Again, we wanted to be transparent and maybe we were too transparent. I caution you 0.5 a point [indiscernible] Info Business is $1.5 million. I can tell you that this quarter, the fourth quarter, it went back into positive territory for the U.S., it's low-single digits. Is within the range and it is positive. So you can say okay, it went back to normal. Perhaps again, I want to tell you to focus of the yearly guidance and the yearly results. And they are exactly, I'm sorry to say, boring, usual and as expected. Low-single digits for Info.
Wouldn't derive many implications from the bouncing around in a given quarter. There was maybe a little bit of caution caused by what was happening in the atmosphere of Pharma at the time and that maybe caused people to delay. [indiscernible] it just came back in the fourth quarter. We don't see any reason why wouldn't continue the way it is into 2016. That is our assumption.
All right. So if you would like to take one more question, then, our next question would come from the line of Judah Silko [ph] from JPMorgan. Please proceed with your question.
It's Andrew Stein and good morning, Ari. Thanks for highlighting that 0.5 point of underlying margin expansion for 2016, it's real helpful. I want to make sure the medium term algorithm of EBITDA growth, the [indiscernible] growth at 1.5 times revenues is still intact. In particular as you think of 2017, should the core synergy of Cegedim during 2017 drive the EBITDA growth of a constant currency basis above that normal 1.5?
Yes. We've said, I think it's too early to get into 2017. We're busy working on the planning for 2016. All the elements that we have visibility on and then were going to be focused on execution. So, the core business will have margin expansions as we discussed. I haven't done the math with that 0.5 a point [indiscernible]. But I remember when I was saying the mid-single digit revenue growth with 1.5 times more on that rate. I'm sorry on long expansion that was between 50 basis points and 100 basis points. Something like that.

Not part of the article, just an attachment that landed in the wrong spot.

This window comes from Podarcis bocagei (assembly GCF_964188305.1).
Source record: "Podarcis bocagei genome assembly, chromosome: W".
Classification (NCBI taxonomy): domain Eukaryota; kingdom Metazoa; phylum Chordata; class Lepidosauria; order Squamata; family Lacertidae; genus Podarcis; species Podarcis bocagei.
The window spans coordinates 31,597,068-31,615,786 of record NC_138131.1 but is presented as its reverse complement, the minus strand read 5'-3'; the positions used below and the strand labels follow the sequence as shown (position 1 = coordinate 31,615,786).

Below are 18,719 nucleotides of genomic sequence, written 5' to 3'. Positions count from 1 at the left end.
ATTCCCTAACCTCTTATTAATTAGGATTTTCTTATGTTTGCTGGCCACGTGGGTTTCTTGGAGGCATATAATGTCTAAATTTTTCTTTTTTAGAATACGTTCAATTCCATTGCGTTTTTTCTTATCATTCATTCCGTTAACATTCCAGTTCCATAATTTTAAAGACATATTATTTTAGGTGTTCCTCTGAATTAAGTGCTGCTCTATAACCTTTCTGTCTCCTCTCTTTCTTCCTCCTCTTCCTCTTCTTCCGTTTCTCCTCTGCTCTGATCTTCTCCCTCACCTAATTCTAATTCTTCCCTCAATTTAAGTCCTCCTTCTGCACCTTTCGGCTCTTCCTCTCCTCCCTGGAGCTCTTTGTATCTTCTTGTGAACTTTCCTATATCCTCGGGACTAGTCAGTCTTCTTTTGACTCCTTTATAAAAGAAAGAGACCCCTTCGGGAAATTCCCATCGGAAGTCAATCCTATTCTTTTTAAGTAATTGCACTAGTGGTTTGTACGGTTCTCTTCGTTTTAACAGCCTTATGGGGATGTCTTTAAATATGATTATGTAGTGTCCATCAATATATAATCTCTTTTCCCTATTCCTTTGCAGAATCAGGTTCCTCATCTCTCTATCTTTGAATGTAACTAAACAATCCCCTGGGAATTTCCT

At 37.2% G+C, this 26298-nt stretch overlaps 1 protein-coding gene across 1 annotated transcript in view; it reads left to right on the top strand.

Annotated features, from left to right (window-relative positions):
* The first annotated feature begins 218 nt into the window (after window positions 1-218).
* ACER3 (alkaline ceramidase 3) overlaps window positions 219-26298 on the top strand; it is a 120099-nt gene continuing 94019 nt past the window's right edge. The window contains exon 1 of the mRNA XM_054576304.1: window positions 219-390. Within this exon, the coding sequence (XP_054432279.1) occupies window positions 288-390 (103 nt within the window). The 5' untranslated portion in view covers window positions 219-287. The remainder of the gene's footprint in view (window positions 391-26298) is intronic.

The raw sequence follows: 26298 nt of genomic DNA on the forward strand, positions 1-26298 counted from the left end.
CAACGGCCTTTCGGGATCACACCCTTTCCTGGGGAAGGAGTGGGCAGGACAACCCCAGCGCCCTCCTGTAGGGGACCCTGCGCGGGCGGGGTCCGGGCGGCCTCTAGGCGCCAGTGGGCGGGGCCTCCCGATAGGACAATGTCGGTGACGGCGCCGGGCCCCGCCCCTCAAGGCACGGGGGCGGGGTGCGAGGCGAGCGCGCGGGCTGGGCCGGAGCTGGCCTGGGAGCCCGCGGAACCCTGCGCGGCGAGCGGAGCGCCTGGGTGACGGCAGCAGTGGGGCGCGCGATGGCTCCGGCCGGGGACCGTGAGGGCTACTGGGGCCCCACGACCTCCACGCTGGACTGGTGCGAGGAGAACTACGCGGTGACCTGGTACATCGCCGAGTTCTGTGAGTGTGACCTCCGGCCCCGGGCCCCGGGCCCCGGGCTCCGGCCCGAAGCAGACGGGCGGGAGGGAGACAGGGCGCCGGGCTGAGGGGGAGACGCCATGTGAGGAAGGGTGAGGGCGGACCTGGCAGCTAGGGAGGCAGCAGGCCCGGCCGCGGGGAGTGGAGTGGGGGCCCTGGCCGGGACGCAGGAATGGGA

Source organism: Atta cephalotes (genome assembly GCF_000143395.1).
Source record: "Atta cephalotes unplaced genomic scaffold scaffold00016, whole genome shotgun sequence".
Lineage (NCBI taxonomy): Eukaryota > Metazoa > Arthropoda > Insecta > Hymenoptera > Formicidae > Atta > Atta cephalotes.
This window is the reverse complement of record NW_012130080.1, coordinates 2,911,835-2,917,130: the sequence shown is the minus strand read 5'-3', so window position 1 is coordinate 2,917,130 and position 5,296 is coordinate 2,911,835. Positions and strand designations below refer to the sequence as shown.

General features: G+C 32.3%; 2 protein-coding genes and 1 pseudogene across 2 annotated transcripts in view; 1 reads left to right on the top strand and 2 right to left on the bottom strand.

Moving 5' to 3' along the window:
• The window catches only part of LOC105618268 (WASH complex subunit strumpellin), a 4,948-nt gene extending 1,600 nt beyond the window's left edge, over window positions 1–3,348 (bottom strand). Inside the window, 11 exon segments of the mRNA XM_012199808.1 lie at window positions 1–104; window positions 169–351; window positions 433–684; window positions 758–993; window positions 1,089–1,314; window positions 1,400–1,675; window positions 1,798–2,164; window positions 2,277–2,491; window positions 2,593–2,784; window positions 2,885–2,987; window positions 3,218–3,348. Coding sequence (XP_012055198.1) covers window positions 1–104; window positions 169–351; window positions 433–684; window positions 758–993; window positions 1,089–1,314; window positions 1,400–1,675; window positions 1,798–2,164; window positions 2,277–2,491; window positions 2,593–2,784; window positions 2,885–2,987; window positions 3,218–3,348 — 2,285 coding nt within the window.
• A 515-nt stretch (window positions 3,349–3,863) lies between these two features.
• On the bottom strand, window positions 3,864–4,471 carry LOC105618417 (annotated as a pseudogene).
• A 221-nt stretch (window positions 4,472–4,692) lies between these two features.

So, this is more at the lower end of the range. And again, that is because we continue to invest a lot more on Tech Services. Bear in mind and maybe we should go back here and reevaluate that algorithm. But bear in mind that with the acquisition of Cegedim, we're now in much higher proportion of Tech Services then we were at the time of the IPO. We were more than 60/40 something like that, 62/38. We're now 50/50.
Tech Services has a lot more requirements, in terms of supporting the growth with resources, whether it's commercial or technical. And so the investment required to support that growth, given the mix in the portfolio, I don't know that we can do 1.5 times, but there will be margin expansion for sure. That is the business model, with respect to the synergy at Cegedim, yes.
We said that by the end of 2017, so I would say 2018 is when they are fully in the run rate. We have said $60 million. Again, I remind you that is 20% more than what we had announced at the time of the acquisition. Also, I would remind you that the euro rate is about 20% lower then what it was at the time of the acquisition that roughly speaking is another 20% higher.
So really, in equivalent terms, we're talking about $70 million plus of a run rate synergy at constant currency. And we said that some of that is going to come in, in 2016 and the rest in 2017. Again ramping up during the year so you can't take the whole number, but by the end of [indiscernible] year. So yes. The answer to your question is the model and the business equation we've said is always the same. Mid-single digit revenue growth with margin expansion. What the market expansion is going to be will vary. It may not be up to 1.5, simply because the Tech Services, I am just saying this thinking aloud. Because the Tech Services requirements, in terms of spend, are greater.
Thank you everyone we appreciate you joining the call today and we look forward to speaking with you again in the first quarter. And I'm sure we've got plenty of questions, so Andrew, Rena and I will be available. Thank you.
Thank you, sir. Ladies and gentlemen, that does conclude the conference call for today. We thank you all for your participation. And that you please disconnect your lines. Thank you once again, have a wonderful day.